The Books Make Things Better reading guide highlights children’s books published in 2020 by Irish authors, illustrators, translators and publishers. The guide features short reviews of 108 children’s books, in both the English and Irish language, for 0-18-year-olds. Inside the booklet you’ll find 123 Irish authors, illustrators and translators and thirteen Irish publishers, and on the cover, original artwork by multi-award-winning Belfast illustrator Oliver Jeffers.
The guide will be free in participating libraries and bookshops nationwide and available to download here.
The #BooksMakeThingsBetter campaign will also see a gift of over 1,000 Irish-published illustrated books going to children in DEIS schools, family hubs and direct provision centres across the country. For Culture Night, we’re asking families to open a book and share a story together. You can connect to a community of readers and book-makers using #BooksMakeThingsBetter on your social channels, or take the time to spend twenty quiet, disconnected minutes sinking into a brilliant story. An animated video and bilingual reading of To the Island/An t-Oileán Thiar by Patricia Forde and Nicola Bernardelli will be live on childrensbooksireland.ie/ at 5pm on Friday, September 18th.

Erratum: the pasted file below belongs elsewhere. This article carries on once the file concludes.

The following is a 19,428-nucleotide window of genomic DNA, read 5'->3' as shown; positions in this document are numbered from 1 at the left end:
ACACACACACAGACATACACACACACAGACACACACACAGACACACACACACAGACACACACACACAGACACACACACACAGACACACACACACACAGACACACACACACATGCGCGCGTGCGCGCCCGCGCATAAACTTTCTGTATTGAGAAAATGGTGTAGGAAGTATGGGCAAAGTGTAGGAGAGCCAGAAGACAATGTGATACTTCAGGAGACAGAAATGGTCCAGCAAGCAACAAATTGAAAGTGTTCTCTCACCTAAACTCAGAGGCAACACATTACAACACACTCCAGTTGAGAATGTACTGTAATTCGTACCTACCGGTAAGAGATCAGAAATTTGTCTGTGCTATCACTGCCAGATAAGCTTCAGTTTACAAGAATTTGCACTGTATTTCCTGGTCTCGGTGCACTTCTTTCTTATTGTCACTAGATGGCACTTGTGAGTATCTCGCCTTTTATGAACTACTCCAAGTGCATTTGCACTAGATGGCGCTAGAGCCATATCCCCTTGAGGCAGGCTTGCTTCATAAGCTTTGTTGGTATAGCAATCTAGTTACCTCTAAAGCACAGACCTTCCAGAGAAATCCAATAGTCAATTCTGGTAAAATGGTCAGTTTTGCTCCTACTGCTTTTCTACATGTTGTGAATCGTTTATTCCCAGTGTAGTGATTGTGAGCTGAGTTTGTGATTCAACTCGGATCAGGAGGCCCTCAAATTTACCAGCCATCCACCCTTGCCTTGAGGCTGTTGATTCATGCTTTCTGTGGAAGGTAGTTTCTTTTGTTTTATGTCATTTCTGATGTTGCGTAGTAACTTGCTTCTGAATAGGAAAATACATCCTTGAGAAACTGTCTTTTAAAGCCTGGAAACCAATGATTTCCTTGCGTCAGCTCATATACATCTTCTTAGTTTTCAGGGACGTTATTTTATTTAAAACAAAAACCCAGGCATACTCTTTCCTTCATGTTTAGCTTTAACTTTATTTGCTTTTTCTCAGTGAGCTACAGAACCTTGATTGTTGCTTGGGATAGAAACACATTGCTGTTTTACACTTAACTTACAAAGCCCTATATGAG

The most heartening statistic that emerged from our research? 91 per cent of respondents are confident that they will continue to make work for children and young people. Let’s get behind them and support Irish artists where we can – in our local bookshops and libraries, writing positive reviews when a book has connected with us, sending encouragement on social media, pre-ordering a book to help build up a buzz. As readers, we gain so much from the worlds writers and illustrators give to us; now is the time to show them that books really can make things better for all of us.
The #BooksMakeThingsBetter reading guide and book gifting project is a partnership initiative of Children’s Books Ireland and The Arts Council for Culture Night 2020.